Tag Archives: psychology

Choosing Love

When I was little I thought the opposite of love was hate.

When I got older I realized that the opposite of love is fear.

Now I think that there is no opposite to love. Life is unending struggle, and we can choose to love anyway.

Love as a way to embrace life.

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Crisis Management

I’ve begun to implement a technique to monitor my level of crisis. In other words, I often (many times a day) get to the point of feeling completely overwhelmed by all the things I’m juggling, by the challenges I encounter, by the people in my life who are emoting, whining, begging, or otherwise creating an atmosphere of desperate urgency.

I truly believe that paying attention, as the Buddha suggests, is the first step toward healing and strengthening. So I am trying to ask myself, when I’m on the verge of panic, How bad is this situation I find myself in? On a scale of 1 to 10. One being a situation in which one might enjoy total relaxation of body, mind and spirit, ten being some sort of life-or-death catastrophe inducing full-blown fight-or-flight stress.

I think it helps when I remember to do it. I think I get down in the trenches and forget to come up for a panoramic view of the situation, to reassess. I get too close to a small little piece of my life, and then when I don’t think it’s going exactly right, it looks like the whole world is falling apart. Because if that one little thing is your whole world, then it really is all falling apart.

If I pull back and try to judge based on everything as far as I can see, chances are there will be enough things that are calm, secure, at peace, that I can put my tiny crisis into perspective and not freak out about it.

Or, if the sky really is falling, I can problem solve for that instead. Either way, I’m looking to cultivate an appropriate response to my situation rather than an overblown conniption fit.

Do you have a way to keep from being overwhelmed by your day-to-day challenges?

“Don’t be mean to me, I’m sick!”

I’ve got this throat cold that my family has generously shared with me. They are so thoughtful not to have left me out!

I know “throat cold” sounds bizarre, but seriously, there’s a knot of something untoward in my voice box. I began to sound croaky about halfway through teaching my class last night.

But this morning, taking stock of my mildly suffering condition, I decided that being slightly ill makes my life better than being completely healthy.

WHAT?!?

I know. The logical conclusion then is that I would want to maintain some kind of chronic condition. Which I absolutely DO NOT.

However, when I’m slightly ill, to where there is mild discomfort such as runny nose, cough, maybe a bit of pain, I eat better. I allow myself to rest. I don’t “should” on myself all day long, beating myself over the head with an impossible to-do list. I am able to simply do the best I can and let go of everything else.

After all, I’m “sick.”

Can I take away from this that I need to find a new way to motivate myself? Because damn, I can get a serious amount of crap done. I can run myself ragged, multitask till I’m turning blue and just generally demand, and not politely either, perfection from myself at every moment of the day. And then beat myself soundly when, inevitably, I do not complete every task, or at least not to my impossibly high standards.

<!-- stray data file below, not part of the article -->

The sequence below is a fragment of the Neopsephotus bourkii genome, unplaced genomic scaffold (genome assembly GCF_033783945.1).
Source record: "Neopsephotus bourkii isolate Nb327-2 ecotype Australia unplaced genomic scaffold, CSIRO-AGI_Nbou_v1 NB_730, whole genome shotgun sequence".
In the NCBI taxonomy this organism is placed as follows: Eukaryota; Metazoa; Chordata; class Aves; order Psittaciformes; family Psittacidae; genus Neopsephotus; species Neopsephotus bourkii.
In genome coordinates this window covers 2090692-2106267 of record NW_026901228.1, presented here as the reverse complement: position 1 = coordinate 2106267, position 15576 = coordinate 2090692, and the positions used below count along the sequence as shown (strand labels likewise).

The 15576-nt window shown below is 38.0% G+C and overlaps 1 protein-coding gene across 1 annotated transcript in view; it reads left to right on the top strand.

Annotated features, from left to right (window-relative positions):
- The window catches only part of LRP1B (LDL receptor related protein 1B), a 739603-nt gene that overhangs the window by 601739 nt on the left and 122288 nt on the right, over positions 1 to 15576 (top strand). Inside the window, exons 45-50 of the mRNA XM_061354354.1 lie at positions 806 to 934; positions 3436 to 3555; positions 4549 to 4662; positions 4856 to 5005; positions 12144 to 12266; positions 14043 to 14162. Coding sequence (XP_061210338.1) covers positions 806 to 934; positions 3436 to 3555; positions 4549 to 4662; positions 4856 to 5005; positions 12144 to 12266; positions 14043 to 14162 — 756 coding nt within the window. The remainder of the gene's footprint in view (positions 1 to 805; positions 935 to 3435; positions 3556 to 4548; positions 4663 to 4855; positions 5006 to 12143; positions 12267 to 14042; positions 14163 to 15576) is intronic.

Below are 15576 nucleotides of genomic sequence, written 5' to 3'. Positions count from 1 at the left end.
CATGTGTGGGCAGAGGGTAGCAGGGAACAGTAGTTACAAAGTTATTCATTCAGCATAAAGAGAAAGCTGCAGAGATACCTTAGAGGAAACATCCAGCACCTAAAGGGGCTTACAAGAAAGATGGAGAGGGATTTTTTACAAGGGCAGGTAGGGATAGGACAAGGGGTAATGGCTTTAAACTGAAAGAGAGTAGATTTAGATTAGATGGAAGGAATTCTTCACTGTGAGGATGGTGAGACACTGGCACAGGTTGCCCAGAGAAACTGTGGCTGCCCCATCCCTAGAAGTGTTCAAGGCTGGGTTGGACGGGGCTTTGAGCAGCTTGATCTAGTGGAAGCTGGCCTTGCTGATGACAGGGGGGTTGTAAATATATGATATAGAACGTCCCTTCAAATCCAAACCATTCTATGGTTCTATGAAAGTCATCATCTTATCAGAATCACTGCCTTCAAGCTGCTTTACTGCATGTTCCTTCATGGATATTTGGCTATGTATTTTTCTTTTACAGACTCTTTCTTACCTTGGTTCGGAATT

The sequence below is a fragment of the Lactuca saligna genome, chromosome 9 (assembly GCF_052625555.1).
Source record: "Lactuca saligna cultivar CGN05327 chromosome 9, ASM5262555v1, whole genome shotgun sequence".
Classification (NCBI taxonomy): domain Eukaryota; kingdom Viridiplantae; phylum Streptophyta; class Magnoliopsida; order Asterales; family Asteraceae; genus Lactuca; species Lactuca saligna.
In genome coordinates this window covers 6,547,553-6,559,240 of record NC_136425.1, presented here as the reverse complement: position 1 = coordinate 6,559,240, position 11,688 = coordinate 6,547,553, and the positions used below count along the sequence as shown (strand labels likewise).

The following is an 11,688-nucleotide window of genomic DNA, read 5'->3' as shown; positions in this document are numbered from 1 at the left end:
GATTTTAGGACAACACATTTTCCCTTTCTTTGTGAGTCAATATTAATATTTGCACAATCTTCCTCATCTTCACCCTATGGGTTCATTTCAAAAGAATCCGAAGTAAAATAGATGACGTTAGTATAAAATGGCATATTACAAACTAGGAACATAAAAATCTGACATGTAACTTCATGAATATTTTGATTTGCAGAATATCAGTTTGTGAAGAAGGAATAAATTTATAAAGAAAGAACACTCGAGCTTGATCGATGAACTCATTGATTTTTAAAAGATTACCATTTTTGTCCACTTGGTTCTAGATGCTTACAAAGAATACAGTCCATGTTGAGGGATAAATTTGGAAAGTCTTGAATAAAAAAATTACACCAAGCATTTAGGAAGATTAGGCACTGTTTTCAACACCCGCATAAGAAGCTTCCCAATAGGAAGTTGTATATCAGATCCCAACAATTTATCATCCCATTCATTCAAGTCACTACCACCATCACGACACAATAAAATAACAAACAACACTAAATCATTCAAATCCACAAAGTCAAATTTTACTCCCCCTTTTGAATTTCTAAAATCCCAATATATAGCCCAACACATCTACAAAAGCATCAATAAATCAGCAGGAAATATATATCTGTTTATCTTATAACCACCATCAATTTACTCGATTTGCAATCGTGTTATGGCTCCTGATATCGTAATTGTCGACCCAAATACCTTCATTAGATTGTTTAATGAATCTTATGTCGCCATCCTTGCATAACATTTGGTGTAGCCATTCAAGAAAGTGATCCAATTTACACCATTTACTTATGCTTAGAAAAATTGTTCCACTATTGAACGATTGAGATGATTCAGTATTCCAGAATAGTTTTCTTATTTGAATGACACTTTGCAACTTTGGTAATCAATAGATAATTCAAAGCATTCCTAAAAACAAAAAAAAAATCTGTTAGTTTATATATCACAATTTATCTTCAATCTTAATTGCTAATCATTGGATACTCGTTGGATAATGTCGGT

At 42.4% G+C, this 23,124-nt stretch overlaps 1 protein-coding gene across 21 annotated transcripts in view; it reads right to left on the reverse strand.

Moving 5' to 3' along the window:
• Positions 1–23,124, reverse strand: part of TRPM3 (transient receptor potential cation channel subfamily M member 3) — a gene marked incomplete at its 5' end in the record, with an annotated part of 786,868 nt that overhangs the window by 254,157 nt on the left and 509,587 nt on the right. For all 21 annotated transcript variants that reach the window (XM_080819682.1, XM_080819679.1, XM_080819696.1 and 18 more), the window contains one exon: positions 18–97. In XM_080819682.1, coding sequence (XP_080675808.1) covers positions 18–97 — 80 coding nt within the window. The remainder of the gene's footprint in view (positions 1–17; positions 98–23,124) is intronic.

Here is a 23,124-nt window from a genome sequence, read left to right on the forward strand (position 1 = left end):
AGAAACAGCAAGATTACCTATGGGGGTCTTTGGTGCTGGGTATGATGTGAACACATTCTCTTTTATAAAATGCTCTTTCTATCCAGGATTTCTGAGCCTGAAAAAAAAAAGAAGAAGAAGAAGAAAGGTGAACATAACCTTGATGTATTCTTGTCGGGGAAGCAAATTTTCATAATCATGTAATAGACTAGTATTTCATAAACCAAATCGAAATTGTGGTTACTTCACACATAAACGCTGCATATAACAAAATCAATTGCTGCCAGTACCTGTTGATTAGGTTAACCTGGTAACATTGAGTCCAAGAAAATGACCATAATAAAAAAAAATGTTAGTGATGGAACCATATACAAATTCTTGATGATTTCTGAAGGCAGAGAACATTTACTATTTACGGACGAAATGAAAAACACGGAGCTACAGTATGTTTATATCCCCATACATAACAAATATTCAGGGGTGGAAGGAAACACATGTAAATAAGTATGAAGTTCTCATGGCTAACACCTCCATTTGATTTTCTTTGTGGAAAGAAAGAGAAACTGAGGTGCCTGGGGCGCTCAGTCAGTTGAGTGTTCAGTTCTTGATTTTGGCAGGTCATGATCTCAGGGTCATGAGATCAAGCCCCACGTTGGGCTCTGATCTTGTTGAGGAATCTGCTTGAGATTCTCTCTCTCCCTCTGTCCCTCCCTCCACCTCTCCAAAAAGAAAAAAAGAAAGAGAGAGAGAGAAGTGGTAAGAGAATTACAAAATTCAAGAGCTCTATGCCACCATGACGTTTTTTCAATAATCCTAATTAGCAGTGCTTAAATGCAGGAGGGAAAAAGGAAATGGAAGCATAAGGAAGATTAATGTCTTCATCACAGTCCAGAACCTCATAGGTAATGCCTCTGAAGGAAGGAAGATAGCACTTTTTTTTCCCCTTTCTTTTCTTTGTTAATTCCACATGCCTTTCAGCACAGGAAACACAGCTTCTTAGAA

Perhaps I could be healthy and not live like that?

Perhaps I could always be “sick,” if by sick I mean that I am an imperfect human who requires TLC and some consideration once in a while. From my own self, even.

Healthy humility.

Money Madness

They say that if you have chronic money troubles, it’s because you have wrong perceptions, attitudes or practices when it comes to finances. You hold a wrong view of money and what it means.

I believe it.

I know that one of my assumptions is that there isn’t enough. That you have to struggle to get it. That spending it demonstrates self-worth, so when you don’t have it to spend, you are worthless, and then when you get some, you spend it into feeling better about yourself.

Knowing that stuff like that is floating around in my head, it doesn’t surprise me that I come regularly into dry spells like the current one. Trying to make it to tax return time, trying to spend nothing, feeling like a pathetic wretch.

I spent a year doing the mandatory budgeting for the Habitat for Humanity homeowner program. I learned a lot, and I really did my best to get things in order. But I feel like I never really got a grip on things.

Of course, when you’re in a marriage, you can only take on 50% of the responsibility. The rest of it falls on the decisions the other person makes. I remember as a single parent making it work on next to nothing. I had no formal budget, I didn’t save anything or work toward any better future, but I had no debt and I paid all my bills on time.

Now I am still the one officially in charge of the finances, but it feels like there is a little (sometimes big) hole in the pocketbook through which unknown amounts of money are going to randomly escape at unknown intervals.

Throughout the whole year of budgeting, I wished so much that I could try my hand at managing a livable amount of money, instead of poverty wages. What could I do, in terms of saving, paying off debt, (investing, even?) if I had a regular amount of money coming in that was actually enough to cover the basics. I really don’t think it’s fair for me to pass judgment on my budgeting skills until I have that opportunity, and I’ve put the word out to the universe that I’d love the chance.

After all, there appear to be large amounts of money out there somewhere, funding those Hummers and huge houses and expensive dinners. If I change my attitude, and assume that the money could just as easily come into our home (after all, my husband does have a master’s degree and I have a bachelor’s… weren’t we told those expensive little pieces of paper were supposed to pay off somehow?), then maybe I could have the chance to manage money responsibly and avoid these painfully thirsty treks through financial deserts.